Solidago commonly called goldenrods, is a genus of about 100 to 120 species of flowering plants in the aster family, Asteraceae. Most people are familiar with goldenrod, with its bright yellow plumes in late summer and early fall. For years it has been blamed for the hay fever that so many people get at that time of year, perhaps because the fuzzy goldenrod flowers look so pollen laden. In fact it is the sly, less conspicuous flowers of ragweed that cause most of the trouble. The many goldenrod species can be difficult to distinguish, due to their similar bright, golden-yellow flower heads that bloom in late summer. People also don’t realize that there are several different species of goldenrod. Hybrid forms are even sold. In Europe goldenrod is more treasured as a garden plant that

it is here. The best goldenrod to grow are probably the ones native to your area, though goldenrod are very adaptable. Most are typically found in rather infertile meadows. In fact farmers where the soil of an abandoned field needs work if they see goldenrod growing there. Solidago species are perennials growing from woody caudices or rhizomes.Canada goldenrod “Solidago canadensis” is a common species that likes meadows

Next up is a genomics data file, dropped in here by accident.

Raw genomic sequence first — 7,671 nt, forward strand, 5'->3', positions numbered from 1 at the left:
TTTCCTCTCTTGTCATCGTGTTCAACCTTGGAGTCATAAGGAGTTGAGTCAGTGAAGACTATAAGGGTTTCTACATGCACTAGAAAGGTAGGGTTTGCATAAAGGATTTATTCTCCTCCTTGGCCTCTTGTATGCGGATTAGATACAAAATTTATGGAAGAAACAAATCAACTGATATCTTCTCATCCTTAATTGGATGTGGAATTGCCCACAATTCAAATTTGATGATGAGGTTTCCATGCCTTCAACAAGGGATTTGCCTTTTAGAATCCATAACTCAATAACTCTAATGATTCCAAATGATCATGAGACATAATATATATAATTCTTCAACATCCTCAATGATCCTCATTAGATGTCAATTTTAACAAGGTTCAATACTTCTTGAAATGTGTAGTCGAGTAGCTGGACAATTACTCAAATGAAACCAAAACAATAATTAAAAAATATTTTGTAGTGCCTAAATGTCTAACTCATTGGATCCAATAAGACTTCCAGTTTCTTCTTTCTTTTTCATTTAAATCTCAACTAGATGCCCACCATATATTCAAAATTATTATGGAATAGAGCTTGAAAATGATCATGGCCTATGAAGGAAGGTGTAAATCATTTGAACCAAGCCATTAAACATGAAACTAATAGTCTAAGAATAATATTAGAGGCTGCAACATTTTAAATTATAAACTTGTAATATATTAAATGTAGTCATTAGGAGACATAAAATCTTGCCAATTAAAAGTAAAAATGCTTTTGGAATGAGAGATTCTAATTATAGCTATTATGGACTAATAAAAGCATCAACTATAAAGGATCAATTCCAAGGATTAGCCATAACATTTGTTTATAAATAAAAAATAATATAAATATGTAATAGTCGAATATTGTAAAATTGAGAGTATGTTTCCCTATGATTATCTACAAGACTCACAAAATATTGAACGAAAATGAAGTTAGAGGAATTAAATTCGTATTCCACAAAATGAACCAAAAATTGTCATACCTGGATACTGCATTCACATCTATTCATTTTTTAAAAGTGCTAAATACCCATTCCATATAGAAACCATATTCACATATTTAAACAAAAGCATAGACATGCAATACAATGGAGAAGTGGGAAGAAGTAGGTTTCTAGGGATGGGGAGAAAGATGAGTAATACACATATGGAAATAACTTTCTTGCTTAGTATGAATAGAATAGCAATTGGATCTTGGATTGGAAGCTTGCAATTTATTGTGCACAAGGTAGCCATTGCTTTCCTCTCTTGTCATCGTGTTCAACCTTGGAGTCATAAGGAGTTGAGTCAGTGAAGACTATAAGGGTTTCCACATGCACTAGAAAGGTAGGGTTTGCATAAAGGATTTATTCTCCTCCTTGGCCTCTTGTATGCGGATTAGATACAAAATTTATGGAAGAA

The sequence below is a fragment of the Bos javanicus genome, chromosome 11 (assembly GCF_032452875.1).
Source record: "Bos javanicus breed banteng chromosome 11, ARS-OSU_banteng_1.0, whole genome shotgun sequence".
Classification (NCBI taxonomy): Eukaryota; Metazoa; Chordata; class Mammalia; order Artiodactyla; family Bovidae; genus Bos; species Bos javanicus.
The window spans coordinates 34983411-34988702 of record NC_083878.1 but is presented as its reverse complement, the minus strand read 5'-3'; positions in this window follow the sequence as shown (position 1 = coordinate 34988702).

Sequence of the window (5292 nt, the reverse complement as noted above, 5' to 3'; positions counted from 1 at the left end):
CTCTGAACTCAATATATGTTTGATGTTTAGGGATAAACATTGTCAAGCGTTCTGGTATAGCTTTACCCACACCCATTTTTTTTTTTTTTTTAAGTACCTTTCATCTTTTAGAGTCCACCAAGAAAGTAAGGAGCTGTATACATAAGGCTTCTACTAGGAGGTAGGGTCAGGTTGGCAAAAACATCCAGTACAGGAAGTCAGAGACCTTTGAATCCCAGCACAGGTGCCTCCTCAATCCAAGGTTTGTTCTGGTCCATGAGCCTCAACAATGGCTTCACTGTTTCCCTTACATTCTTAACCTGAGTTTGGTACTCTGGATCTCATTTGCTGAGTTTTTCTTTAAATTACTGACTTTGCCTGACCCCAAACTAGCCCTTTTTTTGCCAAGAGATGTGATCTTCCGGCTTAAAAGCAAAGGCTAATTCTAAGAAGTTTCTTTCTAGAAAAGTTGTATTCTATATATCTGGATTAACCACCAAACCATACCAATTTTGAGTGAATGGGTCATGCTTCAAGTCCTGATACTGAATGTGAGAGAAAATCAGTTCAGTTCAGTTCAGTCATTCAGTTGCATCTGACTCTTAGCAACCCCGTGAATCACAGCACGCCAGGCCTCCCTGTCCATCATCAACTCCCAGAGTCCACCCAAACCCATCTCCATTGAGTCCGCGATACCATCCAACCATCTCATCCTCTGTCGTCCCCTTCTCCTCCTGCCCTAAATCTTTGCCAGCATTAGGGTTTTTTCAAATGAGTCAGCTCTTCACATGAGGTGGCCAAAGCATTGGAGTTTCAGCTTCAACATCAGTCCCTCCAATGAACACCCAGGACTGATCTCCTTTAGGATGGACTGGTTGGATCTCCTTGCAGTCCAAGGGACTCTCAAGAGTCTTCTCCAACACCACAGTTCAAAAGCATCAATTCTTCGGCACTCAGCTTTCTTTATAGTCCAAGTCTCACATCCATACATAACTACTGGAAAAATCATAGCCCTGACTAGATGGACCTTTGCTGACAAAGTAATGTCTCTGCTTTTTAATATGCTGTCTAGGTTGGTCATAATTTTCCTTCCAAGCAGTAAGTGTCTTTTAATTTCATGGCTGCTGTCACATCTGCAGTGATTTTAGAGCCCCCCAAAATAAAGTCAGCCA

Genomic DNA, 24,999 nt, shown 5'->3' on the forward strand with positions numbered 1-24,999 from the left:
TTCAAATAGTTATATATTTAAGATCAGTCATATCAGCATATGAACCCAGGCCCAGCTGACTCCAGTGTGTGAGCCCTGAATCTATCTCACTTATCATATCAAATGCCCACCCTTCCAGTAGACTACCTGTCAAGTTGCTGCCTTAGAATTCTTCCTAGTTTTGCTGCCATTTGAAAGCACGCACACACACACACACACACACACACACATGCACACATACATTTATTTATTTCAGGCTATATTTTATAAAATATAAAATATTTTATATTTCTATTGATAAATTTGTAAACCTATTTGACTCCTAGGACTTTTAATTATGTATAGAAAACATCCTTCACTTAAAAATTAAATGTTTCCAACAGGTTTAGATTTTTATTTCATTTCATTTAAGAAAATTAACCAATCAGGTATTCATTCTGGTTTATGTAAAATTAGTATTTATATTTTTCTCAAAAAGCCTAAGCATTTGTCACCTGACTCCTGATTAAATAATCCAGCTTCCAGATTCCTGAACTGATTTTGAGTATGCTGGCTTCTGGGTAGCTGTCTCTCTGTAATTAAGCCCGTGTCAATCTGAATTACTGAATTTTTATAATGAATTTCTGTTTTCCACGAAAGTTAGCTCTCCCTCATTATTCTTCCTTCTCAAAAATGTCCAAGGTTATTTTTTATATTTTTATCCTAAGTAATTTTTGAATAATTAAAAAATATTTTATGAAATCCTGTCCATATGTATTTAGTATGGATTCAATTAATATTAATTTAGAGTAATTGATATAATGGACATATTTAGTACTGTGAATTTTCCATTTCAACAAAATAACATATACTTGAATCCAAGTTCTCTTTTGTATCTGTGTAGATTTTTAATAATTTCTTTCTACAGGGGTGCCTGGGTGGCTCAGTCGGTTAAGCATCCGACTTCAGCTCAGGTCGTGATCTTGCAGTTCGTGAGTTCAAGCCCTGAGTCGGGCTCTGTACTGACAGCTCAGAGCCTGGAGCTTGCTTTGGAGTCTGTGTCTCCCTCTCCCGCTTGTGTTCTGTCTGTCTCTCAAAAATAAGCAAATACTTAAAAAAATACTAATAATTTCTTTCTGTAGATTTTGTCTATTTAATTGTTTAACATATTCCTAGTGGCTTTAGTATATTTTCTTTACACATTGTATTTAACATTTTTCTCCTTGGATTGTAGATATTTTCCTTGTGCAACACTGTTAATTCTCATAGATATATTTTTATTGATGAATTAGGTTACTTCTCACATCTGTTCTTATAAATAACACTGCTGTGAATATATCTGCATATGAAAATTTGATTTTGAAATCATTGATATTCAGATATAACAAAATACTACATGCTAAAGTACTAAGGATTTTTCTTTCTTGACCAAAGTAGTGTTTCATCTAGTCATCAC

slightly moist in spring and dry in summer, and grows up to four feet. Wrinkled or rough stemmed goldenrod “S.rugosa” is similar though sometimes taller. Both are hardy to zone 3. Showy or noble goldenrod “S. speciosa” can grow quite tall and has particularly fine gold flowers, hardy to zone 5 or 6. Seaside goldenrod “S. sempervirens” hardy to Zone 5, blooms a long time, even into late fall, and the leaves are evergreen. It is the best species to grow in seaside locations.

Some species produce abundant nectar when moisture is plentiful, or when the weather is warm and sunny. Moreover, goldenrod prefer a full sun. They can be very invasive, spreading by creeping root stocks and self sowing, especially in moist, fertile soil. They may need to be controlled in a garden setting but are good flowers for a meadow garden. To propagate, divide in late winter or early spring. goldenrod are, in some places, considered a sign of good luck or good fortune.

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